Last night shook
Last night shook the wine up
the sides of the glass down
my throat where I swallowed
dreams of attacking a cat-
caller & listening to buskers fill
the bus sweet with music,
all while nothing was stable.
This morning shook the pulses
out my being, sent them away
to the growing thrusts & sways
of la Tierra, where nothing is stable
& I’m too nauseous to swallow.
In honor of April as National Poetry Month, I’ve been dedicating myself to writing a poem every day, most of which follow prompts giving here. The above poem was written based on a prompt of titling your poem ‘Last ______’. I have also been following a 30 day push-up challenge here. Most days these two challenges are just that– challenges. But my creative writing and arm/core muscles are getting used and that seems healthy. The poetry has been an important way for me to process things I would otherwise not give time to. Next month should be National Poetry Editing month and maybe I’ll share more of it. (Don’t hold your breath.)
I’m assuming most of you are too far deep in US news (100 days, walls, executions, North Korea, etc etc) to have heard about the earthquakes in Central Chile, the epicenter of the largest one hitting at 6.9 close to Valparaiso. For this I’ll forgive you. The possibility of our tax dollars getting used for a wall is far too exciting. But for me, it’s also “exciting” to continuously wonder “imagination or big bus driving by or tremor?” It really is an odd sensation, the light tremors. Pro tip: having a liquid of some sort by your side really helps you discern if it is imagination or reality.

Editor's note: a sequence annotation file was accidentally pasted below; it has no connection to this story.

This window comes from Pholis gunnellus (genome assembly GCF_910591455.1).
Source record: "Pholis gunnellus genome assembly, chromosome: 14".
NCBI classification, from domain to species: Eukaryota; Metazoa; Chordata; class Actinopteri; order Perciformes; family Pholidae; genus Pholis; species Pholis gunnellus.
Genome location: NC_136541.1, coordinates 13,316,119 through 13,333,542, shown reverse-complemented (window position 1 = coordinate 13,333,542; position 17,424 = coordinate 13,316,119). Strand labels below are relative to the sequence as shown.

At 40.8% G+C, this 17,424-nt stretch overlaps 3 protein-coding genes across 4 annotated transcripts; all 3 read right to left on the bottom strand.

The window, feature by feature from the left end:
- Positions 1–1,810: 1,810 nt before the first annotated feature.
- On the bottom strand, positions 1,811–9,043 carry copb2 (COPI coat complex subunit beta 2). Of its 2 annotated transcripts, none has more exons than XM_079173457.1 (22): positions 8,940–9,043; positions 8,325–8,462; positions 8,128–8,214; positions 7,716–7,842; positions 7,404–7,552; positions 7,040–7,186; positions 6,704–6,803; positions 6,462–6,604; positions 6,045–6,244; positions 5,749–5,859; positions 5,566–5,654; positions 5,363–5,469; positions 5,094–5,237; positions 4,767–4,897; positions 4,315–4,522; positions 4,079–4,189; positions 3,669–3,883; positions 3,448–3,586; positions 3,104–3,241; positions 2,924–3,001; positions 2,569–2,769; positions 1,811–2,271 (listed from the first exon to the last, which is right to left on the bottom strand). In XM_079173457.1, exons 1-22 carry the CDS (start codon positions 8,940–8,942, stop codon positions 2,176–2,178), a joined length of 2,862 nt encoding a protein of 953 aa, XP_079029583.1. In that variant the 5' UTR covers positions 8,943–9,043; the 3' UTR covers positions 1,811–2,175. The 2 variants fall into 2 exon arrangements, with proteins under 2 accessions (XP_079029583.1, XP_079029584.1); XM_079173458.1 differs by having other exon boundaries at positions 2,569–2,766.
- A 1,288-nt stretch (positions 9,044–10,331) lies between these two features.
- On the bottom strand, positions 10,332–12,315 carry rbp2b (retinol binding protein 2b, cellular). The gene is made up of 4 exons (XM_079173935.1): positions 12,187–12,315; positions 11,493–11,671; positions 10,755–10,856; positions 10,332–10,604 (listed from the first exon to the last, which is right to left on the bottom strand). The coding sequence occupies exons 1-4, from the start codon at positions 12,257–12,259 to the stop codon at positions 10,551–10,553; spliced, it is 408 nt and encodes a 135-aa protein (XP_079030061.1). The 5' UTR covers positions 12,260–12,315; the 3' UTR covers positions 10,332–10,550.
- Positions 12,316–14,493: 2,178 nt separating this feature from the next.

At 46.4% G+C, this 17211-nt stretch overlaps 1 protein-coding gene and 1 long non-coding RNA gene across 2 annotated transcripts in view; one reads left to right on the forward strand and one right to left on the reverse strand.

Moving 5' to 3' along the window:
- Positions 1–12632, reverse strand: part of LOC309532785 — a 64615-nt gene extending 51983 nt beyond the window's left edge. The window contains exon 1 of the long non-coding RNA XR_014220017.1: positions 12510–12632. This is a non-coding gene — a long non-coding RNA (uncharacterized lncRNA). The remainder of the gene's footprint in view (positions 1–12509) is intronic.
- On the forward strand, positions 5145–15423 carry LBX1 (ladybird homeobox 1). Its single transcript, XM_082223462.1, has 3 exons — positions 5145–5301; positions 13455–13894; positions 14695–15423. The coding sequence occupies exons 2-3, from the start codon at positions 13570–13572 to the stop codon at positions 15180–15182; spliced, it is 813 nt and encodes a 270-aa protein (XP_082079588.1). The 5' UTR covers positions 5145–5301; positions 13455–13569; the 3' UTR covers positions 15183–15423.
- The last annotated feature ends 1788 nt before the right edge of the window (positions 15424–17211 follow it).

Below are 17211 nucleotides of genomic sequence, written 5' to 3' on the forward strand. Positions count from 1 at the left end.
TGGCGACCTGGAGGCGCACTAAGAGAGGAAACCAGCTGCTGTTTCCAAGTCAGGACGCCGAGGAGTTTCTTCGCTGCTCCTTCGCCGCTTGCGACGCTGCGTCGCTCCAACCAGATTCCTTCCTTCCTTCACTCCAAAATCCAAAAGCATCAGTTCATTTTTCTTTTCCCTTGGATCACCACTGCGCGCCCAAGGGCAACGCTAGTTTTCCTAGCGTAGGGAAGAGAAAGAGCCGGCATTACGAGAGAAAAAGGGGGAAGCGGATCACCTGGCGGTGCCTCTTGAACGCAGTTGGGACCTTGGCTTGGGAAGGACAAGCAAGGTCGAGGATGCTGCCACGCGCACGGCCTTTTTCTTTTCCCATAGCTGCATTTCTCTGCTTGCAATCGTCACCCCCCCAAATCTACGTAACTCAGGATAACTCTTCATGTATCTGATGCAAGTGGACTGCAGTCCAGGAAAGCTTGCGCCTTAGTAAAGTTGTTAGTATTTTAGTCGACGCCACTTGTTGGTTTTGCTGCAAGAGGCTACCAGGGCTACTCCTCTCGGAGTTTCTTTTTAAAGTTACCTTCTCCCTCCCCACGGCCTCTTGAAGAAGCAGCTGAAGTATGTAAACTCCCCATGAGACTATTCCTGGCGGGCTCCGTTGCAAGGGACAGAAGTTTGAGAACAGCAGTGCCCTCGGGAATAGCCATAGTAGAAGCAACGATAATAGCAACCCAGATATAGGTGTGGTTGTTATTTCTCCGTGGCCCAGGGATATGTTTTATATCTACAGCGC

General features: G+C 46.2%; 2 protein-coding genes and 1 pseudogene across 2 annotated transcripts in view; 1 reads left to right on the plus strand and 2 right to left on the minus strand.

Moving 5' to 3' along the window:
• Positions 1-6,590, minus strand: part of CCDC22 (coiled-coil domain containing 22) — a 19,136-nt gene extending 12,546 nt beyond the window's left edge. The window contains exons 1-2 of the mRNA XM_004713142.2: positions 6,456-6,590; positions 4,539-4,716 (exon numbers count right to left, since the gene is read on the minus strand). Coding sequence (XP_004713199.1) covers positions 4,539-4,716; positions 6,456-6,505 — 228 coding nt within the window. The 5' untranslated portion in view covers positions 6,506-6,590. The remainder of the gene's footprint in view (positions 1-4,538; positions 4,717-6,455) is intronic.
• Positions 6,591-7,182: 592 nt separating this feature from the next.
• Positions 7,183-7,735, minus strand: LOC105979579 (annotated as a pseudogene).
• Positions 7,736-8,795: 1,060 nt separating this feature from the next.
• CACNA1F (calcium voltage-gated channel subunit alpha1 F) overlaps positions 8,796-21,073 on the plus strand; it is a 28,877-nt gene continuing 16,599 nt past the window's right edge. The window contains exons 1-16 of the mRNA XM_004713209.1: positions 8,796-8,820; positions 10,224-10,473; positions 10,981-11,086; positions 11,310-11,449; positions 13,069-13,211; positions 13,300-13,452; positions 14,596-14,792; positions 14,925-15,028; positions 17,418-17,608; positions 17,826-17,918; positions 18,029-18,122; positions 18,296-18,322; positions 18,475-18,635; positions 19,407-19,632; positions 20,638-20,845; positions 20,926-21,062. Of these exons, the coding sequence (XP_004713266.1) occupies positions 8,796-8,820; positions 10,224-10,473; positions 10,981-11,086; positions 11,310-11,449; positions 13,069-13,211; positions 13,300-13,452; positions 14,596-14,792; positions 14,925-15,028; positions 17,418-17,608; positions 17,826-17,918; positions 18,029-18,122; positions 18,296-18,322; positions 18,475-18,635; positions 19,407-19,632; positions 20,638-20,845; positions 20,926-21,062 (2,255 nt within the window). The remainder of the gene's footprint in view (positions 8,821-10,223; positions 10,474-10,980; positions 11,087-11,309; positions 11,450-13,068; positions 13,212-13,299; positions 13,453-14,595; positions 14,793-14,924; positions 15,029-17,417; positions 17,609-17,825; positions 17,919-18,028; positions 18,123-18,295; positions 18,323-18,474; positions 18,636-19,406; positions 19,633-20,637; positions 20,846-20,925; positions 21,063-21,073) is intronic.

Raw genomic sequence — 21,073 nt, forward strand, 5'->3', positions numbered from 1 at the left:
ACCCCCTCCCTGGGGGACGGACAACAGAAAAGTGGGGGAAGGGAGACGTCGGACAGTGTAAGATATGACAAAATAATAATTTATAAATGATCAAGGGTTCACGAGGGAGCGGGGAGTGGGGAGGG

The strong ones leave no room for wonder. Don’t worry, if you read the articles you’ll know no big damage has happened. And yes, I’m safe.
In Spanish earthquake is terremoto. According to interviews with a seismologist, including part in this article, in Chile a terremoto is anything over 7.5. Anything between 4.0-7.5 is what the seismologist here would call a temblor o sismo (I suppose what I have been translating as tremor). This is different than the US, for example, where earthquakes are defined as such:
On the Richter Scale, magnitude is expressed in whole numbers and decimal fractions. For example, a magnitude 5.3 might be computed for a moderate earthquake, and a strong earthquake might be rated as magnitude 6.3. (earthquake.usgs.gov/)
Different language, and different building requirements. Here buildings are made to withstand the high frequency of tremors and earthquakes. I have only experienced Chilean defined tremors these are high enough on the Richter Scale to qualify as earthquakes in other areas of the world. Adding that to my two truths and a lie repertoire.
I am also learning that no matter if you were born in Chile or are a foreigner to the earthquake life, it’s not something a lot of people just “get used to.” The big ones come with worries and fears. I’m glad I’m calm in such situations. I’m not so glad my mind is fixated on wondering if the ground is shaking or not.
Life on a fault line, I suppose.